Instead, we have "dropped" the showering issue...and the idea is that somebody outside of the family is going to tell difficult child that she smells....and this will motivate difficult child to shower without feeling that she is "submitting" to the will of her parents.

    So far, though - whenever anyone has mentioned to difficult child that she smells, or her hair looks greasy, or her clothes look dirty...she just argues and tells them that they don't know what they are talking about.

    --sigh--
     
  4. AnnieO

    AnnieO Shooting from the Hip

    I know about the showering issue... Jett does not like to... His showers last 2 minutes (which is good for water consumption, I guess) but he doesn't WASH.

    He hates putting on deodorant - but he really, really needs it.

    So Monday night? I reminded him at 8 PM to shower. At 9 - bedtime - I pointed out he was wearing the same clothes, and asked if he had. "I'm sorry. I forgot."

    Told him I'd had it with the forgetting, and if he wanted people at school to tease him because he smelled, it was up to him.

    Well... I didn't have to remind him the last 2 nights... But then he left his shoes in my room. 2 week old shoes and the entire room REEKED. I told him he needed to start putting deodorant on his feet, too.

    He's the only kid I've ever met who can make a stick of deodorant last over a year... UGH!
     
  5. Jules71

    Jules71 Warrior Mom since 2007

    Oh my goodness - that would drive me CRAZY! I couldn't do it. I mean I get the idea behind it, but I would not be able to do it. I would wash all of her clothes so at least they didn't smell bad - and then just throw them back in her room as they were. Is there something you can hold over her to make her shower? Does she like to eat / love food? Maybe say you are only going to get a PB&J sandwich for dinner unless you shower. Or no computer unless you shower. Don't fight with her or engage her when she reacts - just enforce what you said and remain unemotional. Good luck!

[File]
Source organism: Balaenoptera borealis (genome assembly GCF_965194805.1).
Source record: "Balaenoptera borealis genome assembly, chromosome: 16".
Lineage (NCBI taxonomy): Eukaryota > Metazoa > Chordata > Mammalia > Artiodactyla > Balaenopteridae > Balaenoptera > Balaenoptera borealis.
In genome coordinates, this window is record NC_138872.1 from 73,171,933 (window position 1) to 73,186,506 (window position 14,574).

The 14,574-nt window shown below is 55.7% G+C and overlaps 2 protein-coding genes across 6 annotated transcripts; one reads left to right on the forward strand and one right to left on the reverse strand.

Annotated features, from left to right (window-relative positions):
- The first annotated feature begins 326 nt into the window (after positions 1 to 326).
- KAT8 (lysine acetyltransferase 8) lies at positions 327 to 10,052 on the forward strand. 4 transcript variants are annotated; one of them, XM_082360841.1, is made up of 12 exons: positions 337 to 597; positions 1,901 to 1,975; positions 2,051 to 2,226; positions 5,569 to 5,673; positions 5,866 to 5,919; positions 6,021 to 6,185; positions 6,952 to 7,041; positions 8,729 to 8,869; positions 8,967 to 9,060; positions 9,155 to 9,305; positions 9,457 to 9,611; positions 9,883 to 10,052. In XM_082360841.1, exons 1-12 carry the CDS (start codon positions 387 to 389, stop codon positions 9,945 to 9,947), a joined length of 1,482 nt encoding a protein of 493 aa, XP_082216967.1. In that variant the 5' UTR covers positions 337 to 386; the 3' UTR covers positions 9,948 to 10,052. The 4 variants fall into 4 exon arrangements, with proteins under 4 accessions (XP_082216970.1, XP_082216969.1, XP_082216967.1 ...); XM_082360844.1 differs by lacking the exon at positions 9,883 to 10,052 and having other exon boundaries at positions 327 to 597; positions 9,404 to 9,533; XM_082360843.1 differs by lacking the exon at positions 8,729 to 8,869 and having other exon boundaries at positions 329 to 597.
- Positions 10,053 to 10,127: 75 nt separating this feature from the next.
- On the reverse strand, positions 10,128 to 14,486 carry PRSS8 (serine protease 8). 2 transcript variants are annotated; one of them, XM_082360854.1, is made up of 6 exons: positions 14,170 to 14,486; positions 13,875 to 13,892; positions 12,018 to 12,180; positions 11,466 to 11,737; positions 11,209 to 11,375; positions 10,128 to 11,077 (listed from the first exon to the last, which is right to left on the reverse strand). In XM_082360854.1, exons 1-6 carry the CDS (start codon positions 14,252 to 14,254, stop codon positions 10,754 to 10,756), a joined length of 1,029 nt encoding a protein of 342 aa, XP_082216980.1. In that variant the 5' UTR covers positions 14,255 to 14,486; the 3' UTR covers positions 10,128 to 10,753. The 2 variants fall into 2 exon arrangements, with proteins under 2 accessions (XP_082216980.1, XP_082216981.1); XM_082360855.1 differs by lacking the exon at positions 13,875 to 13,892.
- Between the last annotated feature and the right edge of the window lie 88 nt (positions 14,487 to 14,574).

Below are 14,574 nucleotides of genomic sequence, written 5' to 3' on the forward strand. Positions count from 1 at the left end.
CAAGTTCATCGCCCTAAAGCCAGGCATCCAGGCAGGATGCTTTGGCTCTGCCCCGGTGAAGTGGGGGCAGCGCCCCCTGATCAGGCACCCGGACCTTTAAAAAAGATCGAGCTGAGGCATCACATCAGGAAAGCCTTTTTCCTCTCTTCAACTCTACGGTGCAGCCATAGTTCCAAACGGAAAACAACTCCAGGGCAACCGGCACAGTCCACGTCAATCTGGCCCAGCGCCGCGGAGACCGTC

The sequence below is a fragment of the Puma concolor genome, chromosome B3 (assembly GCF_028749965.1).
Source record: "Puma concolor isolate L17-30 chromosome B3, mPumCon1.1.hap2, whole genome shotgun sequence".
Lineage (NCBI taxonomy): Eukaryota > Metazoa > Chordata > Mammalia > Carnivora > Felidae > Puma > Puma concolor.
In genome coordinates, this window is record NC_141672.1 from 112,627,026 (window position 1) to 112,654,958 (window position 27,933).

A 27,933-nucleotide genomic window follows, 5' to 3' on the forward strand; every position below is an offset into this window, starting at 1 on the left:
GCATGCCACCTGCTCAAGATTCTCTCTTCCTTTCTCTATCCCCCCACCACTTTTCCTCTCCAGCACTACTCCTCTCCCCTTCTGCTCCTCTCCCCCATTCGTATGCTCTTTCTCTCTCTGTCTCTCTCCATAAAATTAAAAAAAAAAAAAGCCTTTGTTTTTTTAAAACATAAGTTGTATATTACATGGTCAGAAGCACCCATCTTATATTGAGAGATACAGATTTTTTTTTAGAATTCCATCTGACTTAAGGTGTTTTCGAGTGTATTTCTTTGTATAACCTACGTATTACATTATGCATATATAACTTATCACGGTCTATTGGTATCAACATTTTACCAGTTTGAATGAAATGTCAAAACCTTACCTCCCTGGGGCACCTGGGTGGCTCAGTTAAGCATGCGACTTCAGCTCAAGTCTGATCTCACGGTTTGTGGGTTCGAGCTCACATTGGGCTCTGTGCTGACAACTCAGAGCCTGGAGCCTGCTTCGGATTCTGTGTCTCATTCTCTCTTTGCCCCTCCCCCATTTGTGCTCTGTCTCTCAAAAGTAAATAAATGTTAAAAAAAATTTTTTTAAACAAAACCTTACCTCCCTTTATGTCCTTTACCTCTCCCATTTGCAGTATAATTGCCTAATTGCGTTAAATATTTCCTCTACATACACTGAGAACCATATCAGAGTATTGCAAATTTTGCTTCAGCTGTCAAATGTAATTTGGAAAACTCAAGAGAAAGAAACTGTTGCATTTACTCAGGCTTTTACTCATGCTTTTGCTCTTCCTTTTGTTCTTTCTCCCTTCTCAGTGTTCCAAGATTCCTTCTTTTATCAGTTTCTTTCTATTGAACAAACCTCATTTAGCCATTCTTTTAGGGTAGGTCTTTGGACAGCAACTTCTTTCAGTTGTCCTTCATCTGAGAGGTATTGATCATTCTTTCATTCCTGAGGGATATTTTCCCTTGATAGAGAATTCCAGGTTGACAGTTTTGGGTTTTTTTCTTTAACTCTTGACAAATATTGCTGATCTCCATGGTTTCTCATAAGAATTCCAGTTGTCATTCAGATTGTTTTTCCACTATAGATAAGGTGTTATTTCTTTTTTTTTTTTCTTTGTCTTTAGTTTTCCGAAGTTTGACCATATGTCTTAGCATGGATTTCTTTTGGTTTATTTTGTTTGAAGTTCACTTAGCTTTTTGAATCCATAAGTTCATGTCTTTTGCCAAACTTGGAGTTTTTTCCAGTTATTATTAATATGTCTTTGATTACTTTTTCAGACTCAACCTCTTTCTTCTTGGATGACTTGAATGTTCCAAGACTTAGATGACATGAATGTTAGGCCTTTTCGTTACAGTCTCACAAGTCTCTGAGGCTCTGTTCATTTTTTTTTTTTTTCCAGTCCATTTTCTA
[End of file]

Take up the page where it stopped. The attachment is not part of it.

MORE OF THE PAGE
6. Bunny

    Bunny Guest

    I don't know if I could do that, either. difficult child is the same way. He showers, but I don't think he actually goes near the soap or shampoo. husband and I don't fight with him about it. He's in middle school now and I figure at some point someone is going to say something to him and he will be embarrased about it. I'm hoping so, anyway.

    I don't know how you be detached without being detached. Like I said, I don't think that would ever work in my house.

    Pam
     
  7. KTMom91

    KTMom91 Well-Known Member

    I don't know where the line is on that, either. Miss KT used to fuss about her "right" to do (fill in the blank), and I would remind her that "I have rights, too, and your right to (fill in the blank) ends when it infringes on MY rights." Washing the stinky body...you may have a right to stink, but that infringes on MY right to breathe clean air. You may have the right to blast your music, but that infringes on my right for peace and quiet.

    After much repetition, it finally got through.
     
  8. trinityroyal

    trinityroyal Well-Known Member

    Daisy, I know how hard and how frustrating this can be. I think you're definitely on the right path with detaching, but you need to take it a few steps further. Beyond just not doing any favours for her, I think you need to put her squarely in the Do-to-Get category. You are required to provide her with food, shelter, clothing, and the other basic necessities of life. You are NOT required to provide her with her favourite food, or nice clothes, or any creature comforts. At all. If difficult child is unwilling to show you even the most basic civility, then you need to return the favour.

    Here's what I recommend:

    1) Strip her room. Mattress on the floor. A laundry basket in which to keep her clothes. No door, but perhaps a curtain for privacy. No toys, games, electronics or computers, no fun stuff at all.